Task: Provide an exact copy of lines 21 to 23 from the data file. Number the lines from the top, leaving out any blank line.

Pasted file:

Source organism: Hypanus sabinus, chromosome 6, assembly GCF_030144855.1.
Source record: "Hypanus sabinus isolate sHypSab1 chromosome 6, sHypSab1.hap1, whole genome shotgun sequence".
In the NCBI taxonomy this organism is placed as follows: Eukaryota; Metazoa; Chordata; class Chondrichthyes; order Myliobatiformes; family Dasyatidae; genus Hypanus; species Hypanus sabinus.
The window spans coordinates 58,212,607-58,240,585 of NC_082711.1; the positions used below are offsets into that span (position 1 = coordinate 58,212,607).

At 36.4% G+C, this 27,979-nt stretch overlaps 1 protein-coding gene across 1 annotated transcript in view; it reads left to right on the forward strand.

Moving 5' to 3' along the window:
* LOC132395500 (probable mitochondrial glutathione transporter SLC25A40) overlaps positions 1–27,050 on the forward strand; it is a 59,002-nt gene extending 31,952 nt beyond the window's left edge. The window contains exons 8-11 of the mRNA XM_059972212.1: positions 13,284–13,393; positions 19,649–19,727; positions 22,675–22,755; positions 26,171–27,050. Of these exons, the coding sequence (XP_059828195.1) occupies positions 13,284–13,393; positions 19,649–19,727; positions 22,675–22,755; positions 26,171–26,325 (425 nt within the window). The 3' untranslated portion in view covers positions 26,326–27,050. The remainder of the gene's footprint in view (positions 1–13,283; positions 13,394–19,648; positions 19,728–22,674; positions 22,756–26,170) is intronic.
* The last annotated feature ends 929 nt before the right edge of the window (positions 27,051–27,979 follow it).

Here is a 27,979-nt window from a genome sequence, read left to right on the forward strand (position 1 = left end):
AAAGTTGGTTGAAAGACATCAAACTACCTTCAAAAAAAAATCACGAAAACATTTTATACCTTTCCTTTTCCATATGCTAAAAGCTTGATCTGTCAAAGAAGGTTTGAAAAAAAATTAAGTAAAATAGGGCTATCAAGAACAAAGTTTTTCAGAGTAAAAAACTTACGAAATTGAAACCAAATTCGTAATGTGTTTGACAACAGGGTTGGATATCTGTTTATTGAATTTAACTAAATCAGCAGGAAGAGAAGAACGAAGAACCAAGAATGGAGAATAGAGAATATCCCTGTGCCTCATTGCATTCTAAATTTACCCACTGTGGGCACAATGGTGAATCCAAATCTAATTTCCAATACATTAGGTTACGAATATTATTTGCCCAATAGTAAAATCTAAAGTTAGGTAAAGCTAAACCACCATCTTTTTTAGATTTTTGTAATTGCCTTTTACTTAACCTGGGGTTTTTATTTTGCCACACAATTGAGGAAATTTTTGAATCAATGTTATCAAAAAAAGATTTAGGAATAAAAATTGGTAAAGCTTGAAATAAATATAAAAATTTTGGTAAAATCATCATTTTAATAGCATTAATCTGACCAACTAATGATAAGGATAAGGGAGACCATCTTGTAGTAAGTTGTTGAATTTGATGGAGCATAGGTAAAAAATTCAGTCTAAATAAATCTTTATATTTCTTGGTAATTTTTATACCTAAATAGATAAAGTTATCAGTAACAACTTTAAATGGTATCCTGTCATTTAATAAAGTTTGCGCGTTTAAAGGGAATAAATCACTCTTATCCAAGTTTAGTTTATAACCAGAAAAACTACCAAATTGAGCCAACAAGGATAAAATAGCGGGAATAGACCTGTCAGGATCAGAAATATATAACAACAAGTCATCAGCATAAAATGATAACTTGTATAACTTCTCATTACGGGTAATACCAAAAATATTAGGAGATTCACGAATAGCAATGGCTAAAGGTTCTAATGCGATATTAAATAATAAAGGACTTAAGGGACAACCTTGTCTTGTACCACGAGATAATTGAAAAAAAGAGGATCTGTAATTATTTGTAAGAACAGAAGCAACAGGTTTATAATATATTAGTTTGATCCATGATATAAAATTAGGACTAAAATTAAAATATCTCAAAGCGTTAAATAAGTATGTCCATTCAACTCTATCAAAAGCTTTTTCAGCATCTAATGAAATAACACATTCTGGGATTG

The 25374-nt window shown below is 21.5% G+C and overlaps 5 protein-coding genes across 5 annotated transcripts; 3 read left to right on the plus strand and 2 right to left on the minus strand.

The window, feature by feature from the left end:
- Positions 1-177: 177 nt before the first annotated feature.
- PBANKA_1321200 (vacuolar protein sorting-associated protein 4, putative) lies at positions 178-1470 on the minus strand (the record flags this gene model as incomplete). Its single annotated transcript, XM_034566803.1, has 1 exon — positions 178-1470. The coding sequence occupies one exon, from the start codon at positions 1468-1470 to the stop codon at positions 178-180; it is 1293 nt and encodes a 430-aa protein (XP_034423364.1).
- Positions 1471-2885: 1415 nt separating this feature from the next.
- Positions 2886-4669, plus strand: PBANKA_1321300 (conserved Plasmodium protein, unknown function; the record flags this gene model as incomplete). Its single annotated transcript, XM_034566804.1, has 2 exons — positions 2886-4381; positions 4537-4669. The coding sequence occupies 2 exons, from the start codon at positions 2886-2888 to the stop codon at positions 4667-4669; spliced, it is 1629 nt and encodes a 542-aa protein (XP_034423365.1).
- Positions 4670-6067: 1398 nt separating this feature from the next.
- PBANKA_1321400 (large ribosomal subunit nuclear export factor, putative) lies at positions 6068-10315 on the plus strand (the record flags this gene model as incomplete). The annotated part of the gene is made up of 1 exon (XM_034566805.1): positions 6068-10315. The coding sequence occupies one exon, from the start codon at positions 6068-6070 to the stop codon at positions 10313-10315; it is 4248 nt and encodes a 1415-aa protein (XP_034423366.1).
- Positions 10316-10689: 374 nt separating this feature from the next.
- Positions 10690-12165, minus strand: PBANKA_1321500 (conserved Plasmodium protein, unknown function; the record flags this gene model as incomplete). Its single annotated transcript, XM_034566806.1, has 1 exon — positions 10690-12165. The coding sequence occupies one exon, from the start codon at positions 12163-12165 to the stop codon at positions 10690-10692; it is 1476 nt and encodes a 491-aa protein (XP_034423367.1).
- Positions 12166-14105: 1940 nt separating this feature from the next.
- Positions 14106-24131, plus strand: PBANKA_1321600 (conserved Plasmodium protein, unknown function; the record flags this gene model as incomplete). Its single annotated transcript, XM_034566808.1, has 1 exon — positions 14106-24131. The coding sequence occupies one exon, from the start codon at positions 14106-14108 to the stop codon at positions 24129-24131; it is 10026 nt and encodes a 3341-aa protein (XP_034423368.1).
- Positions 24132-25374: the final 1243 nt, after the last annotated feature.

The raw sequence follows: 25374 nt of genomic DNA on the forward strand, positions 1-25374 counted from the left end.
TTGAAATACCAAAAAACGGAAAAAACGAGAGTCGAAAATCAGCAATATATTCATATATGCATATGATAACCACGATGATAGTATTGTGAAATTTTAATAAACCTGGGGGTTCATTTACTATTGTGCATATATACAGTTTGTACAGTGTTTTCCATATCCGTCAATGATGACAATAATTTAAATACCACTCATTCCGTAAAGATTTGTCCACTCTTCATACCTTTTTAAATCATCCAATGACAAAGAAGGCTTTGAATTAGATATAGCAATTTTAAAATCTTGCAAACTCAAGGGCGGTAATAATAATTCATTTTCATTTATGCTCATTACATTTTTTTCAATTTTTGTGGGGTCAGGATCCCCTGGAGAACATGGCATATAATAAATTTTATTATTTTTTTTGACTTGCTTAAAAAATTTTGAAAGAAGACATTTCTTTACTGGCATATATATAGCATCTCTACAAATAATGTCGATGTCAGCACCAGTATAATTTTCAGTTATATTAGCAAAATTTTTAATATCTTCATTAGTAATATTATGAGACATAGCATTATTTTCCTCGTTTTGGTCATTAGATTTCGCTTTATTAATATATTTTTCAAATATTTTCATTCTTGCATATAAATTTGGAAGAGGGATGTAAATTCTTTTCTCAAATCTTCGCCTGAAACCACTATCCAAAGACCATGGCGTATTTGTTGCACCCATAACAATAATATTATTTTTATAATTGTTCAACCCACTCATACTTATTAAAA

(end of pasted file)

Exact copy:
- Positions 12166-14105: 1940 nt separating this feature from the next.
- Positions 14106-24131, plus strand: PBANKA_1321600 (conserved Plasmodium protein, unknown function; the record flags this gene model as incomplete). Its single annotated transcript, XM_034566808.1, has 1 exon — positions 14106-24131. The coding sequence occupies one exon, from the start codon at positions 14106-14108 to the stop codon at positions 24129-24131; it is 10026 nt and encodes a 3341-aa protein (XP_034423368.1).
- Positions 24132-25374: the final 1243 nt, after the last annotated feature.